Colin Brinsden, AAP Economics and Business Correspondent
(Australian Associated Press)
In a further sign that the Australian economy is recovering from last year’s recession, new figures show that loans put on hold during the COVID-19 pandemic are shrinking fast.
At the peak of the pandemic, Australian banks deferred almost one million mortgages and business loans to assist the economy during the downturn.
Australian Banking Association figures show across the nation’s seven largest banks there are now only 118,000 or 15 per cent of the loans remaining that were deferred at the peak in late June 2020.
“These are encouraging signs for the nation’s recovery,” ABA CEO Anna Bligh told AAP.
“The road ahead is uncertain, but it’s good to see the vast majority of homeowners and small businesses getting through the worst and getting their finances back on track.”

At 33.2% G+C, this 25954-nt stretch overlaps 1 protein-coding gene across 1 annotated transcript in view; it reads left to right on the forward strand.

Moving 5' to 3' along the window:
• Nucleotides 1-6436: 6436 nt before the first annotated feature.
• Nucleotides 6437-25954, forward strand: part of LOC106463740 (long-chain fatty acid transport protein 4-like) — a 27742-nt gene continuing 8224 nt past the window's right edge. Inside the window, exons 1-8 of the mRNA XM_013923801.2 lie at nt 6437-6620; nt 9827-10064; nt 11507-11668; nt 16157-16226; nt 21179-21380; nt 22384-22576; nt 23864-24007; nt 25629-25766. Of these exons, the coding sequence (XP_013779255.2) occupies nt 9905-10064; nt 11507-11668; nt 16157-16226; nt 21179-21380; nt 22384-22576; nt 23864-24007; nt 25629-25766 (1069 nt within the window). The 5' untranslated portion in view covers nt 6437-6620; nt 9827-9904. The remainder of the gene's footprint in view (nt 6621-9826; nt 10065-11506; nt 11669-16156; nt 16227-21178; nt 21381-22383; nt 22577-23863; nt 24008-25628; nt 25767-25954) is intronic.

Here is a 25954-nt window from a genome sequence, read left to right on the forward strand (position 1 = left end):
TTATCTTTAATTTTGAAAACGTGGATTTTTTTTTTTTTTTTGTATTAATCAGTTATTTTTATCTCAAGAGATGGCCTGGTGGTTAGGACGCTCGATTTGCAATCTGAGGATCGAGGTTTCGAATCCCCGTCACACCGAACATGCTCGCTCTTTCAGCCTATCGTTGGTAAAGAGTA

There are now 90,695 mortgages that are still deferred worth $38.7 billion, compared with 493,440 home loans amounting to $178.6 billion last June.
Likewise, there are just 15,039 business loans worth $2.7 billion still deferred compared with 228,070 loans worth $66.1 billion at the peak.
As well, 12,252 unsecured loans valued at $322 million remain deferred, down from 81,771 valued at $1.35 billion in June.
“More small businesses are starting to resume their loan repayments, reflecting Australia’s successful efforts in fighting the virus,” Ms Bligh said.
“Australian banks will continue to work throughout 2021 to support households and businesses, taking a fair and compassionate approach to get people through the pandemic.”
Releasing its half-year results earlier on Wednesday, the nation’s largest bank, the Commonwealth Bank of Australia, said it had just 25,000 customers with deferred mortgages worth $9 billion.
There were also 2000 small and medium-sized businesses with deferred loans amounting to $300 million.
At their peak, CBA had 145,000 home loan customers deferring their payments worth $51 billion and 67,000 small and medium-sized business loans amounting $15.7 billion.